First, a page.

make it easier to fight and contain wildfires. How can we ensure that 
the three Colorado projects on the FY 14 budget list-the Uncompahgre 
National Forest, the Continental Divide National Scenic Trail, and the 
Sawtooth Mountain Ranch Forest Legacy Project-will be funded and 
completed this year so we can better manage our forests?
    Answer. The Land and Water Conservation Fund (LWCF) acquisition 
projects proposed in the FY 2014 President's Budget are the highest 
priorities for the Forest Service for FY 2014. The Forest Service is 
prepared to proceed with the field work necessary to complete a Federal 
acquisition of the Continental Divide National Scenic Trail project and 
the Ophir Valley project on the Uncompahgre National Forest. The Forest 
Service and the State of Colorado stand ready to complete these 
acquisitions as soon as an appropriation is made available.
    The Forest Legacy project list published in the FY 2014 President's 
Budget is in priority order, with the Sawtooth Mountain Ranch project 
ranked 19 out of 28 projects. Ultimately, the number of Forest Legacy 
projects that receive funding will be dependent upon the amount of 
money that is appropriated for the fiscal year in question. The Forest 
Legacy grants provided to the States are for an initial period of two 
years. Therefore, if the Sawtooth Mountain Ranch project receives 
funding in FY 2014, we do not expect that it would close in the same 
fiscal year. However, we will provide whatever assistance possible to 
help Colorado close as quickly as is possible if this project receives 
    Question 3. Chief Tidwell, I am concerned, as I'm sure you are, 
about the chronic underfunding of LWCF, whose Outer Continental Shelf 
revenues are deposited into the U.S. Treasury each year but are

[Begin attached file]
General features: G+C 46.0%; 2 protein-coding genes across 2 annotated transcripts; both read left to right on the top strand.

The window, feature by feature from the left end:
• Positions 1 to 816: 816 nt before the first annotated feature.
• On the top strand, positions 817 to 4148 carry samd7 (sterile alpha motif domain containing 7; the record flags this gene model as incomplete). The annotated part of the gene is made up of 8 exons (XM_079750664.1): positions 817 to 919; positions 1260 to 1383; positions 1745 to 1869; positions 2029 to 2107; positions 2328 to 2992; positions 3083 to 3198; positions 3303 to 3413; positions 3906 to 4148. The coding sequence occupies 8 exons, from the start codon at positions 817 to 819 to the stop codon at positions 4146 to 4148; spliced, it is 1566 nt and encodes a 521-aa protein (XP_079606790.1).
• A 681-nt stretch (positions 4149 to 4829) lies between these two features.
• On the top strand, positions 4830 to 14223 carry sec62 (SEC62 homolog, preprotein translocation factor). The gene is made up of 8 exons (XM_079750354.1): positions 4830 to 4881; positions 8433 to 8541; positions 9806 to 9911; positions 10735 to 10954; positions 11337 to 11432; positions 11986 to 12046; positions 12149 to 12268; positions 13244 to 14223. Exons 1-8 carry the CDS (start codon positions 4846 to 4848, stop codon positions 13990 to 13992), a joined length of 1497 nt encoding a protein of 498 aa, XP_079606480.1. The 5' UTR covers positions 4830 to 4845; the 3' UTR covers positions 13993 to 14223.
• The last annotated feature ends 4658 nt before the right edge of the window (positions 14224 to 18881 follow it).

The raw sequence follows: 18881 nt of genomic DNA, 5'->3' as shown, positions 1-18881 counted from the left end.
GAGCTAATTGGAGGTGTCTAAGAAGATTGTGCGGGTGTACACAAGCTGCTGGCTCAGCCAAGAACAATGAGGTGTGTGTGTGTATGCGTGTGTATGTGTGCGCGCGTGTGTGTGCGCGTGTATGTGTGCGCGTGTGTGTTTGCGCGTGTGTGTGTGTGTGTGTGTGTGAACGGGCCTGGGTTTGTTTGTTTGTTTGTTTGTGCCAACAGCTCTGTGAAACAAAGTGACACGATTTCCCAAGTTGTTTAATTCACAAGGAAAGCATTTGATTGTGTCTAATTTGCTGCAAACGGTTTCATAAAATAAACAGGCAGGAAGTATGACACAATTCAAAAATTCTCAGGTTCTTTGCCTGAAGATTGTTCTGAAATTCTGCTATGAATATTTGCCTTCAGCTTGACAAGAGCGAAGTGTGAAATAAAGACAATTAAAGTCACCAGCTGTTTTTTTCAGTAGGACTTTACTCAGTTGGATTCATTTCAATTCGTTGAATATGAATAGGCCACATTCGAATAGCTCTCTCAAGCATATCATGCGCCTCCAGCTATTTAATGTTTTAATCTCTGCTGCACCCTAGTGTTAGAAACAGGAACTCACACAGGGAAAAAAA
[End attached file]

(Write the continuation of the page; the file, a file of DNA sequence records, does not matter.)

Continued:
unfortunately spent in unrelated ways. How will you work with me and my 
colleagues to ensure that these dollars go where they belong to 
conserve the places we need protected?
    Answer. The FY 2014 President's Budget proposes $177 million in 
Land and Water Conservation Fund (LWCF) funding for the Forest Service, 
with $84.8 million for the Forest Legacy program and $92.3 million for 
the Land Acquisition program. Of the $177 million total, $118 million 
would be discretionary funding and $59 million is a new proposal for 
mandatory funding to be transferred from the Department of the Interior 
    Mandatory funding will allow the Agency to engage in a multi-year 
planning process that will strengthen local and community partnerships 
in conservation and optimize valuable investments by leveraging other 
Federal and non-Federal funds. Mandatory funding will provide the 
financial certainty that will keep the interest of partners and 
landowners which would otherwise be lost to multi-year delays and more 
attractive offers from developers.
    The increased funding of LWCF is a key component of the President's 
America's Great Outdoor (AGO) Initiative. AGO also emphasizes increased 
coordination across Federal agencies and with State and local 
governments to ensure the most important areas are conserved. To 
promote increased coordination, the FY 2014 President's Budget proposes